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NEXT STORY

Moving to the Isle of Man

RELATED STORIES

The origins of the co-axial escapement
George Daniels Master watchmaker
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The two-chain watch, the double escapement watch became known as the solar - as the Space Traveller's watch. The watch I'd made for Sam Clutton was also a two chain watch and when he died he left it to the British Museum, where it still is, and that was a slight inconvenience to me because I had it in mind to sell the British Museum another watch. Of course they didn't need it once they'd inherited Sam's and so I had to look elsewhere and even so, I'm very pleased that they've got the watch and they think very highly of it and they keep it on view to the public. The secret of the success of those watches was the double escapement, which produced a tick-tock mechanism without necessity for lubrication and therefore a better rate of timekeeping for a longer period. But I was becoming more and more interested in the timekeeping of the watches, so the more familiar I became with methods of making them, the more time I had to look around and find ways of improving the timekeeping and lots of little things came along, which I introduced into the watches in order to equalize the daily performance because watches are subject to changing timekeeping for change of position. Difference between being worn in the pocket vertically or flat horizontally, or if worn on the wrist in a hundred thousand different positions every day in agitation as well, and changes of temperature, changes of humidity, all these things affect a watch. And the effects of the changes are very small, and so they're very difficult to eliminate. For example a little watch ticks say 36,000 times an hour and loses a half a second during the day and the half second represents a most minute proportion of the whole timekeeping of the 24 hours, and so it's so it's all the more difficult to detect the cause of it and eradicate it. It occurred to me that one must try and eliminate these problems one at a time, and the first thing to dispense with is the oil and that had worked well enough. I believed I could then construct another watch to give me the results I wanted, improve timekeeping, plus the tick-tock mechanism so that it wouldn't stop and fail to restart. And so I set to work to devise a new form of escapement, which would give me all the qualities I wanted and yet be simpler than the double escapement watch. And furthermore, I realised that if I could devise such an escapement it was going to have to fit eventually into a wristwatch because the market for pocket watches is very small. It's connoisseurs and collectors who want these watches just for their own personal pleasure, and then outside there's the millions of wristwatch wearers and I must try somehow to produce something that would be available to them.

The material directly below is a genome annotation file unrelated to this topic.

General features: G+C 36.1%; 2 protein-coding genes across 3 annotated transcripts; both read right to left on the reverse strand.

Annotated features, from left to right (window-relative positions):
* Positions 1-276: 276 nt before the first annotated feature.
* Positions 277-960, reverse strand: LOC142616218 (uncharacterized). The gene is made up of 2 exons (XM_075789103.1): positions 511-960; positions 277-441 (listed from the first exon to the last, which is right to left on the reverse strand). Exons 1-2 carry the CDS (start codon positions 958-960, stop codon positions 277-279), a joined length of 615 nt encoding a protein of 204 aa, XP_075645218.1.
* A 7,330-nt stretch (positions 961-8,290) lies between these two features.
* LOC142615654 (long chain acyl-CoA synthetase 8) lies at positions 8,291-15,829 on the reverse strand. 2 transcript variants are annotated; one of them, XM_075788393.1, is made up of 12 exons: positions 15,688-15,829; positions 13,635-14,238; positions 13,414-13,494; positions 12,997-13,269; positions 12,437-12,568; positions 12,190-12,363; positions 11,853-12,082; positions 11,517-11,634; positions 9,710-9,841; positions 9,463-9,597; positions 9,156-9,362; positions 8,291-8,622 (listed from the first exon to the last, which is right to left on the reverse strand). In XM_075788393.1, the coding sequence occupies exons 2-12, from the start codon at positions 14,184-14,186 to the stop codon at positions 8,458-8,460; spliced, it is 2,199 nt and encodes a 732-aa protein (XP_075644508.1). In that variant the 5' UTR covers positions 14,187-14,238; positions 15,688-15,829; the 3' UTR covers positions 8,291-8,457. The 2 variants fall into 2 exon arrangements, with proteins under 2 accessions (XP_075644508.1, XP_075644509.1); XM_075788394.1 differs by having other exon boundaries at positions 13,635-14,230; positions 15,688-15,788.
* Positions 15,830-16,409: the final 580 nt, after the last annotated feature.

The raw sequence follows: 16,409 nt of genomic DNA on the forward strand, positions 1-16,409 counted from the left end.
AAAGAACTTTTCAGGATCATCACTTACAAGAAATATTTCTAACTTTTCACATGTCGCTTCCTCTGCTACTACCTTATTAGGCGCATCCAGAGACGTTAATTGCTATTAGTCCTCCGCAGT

George Daniels, CBE, DSc, FBHI, FSA (19 August 1926 - 21 October 2011) was an English watchmaker most famous for creating the co-axial escapement. Daniels was one of the few modern watchmakers who could create a complete watch by hand, including the case and dial. He was a former Master of the Clockmakers' Company of London and had been awarded their Gold Medal, a rare honour, as well as the Gold Medal of the British Horological Institute, the Gold Medal of the City of London and the Kullberg Medal of the Stockholm Watchmakers’ Guild.

Listeners: Roger Smith

Roger Smith was born in 1970 in Bolton, Lancashire. He began training as a watchmaker at the age of 16 at the Manchester School of Horology and in 1989 won the British Horological Institute Bronze Medal. His first hand made watch, made between 1991 and 1998, was inspired by George Daniels' book "Watchmaking" and was created while Smith was working as a self-employed watch repairer and maker. His second was made after he had shown Dr Daniels the first, and in 1998 Daniels invited him to work with him on the creation of the 'Millennium Watches', a series of hand made wrist watches using the Daniels co-axial escapement produced by Omega. Roger Smith now lives and works on the Isle of Man, and is considered the finest watchmaker of his generation.

Tags: British Museum, Cecil Clutton

Duration: 4 minutes, 7 seconds

Date story recorded: May 2003

Date story went live: 24 January 2008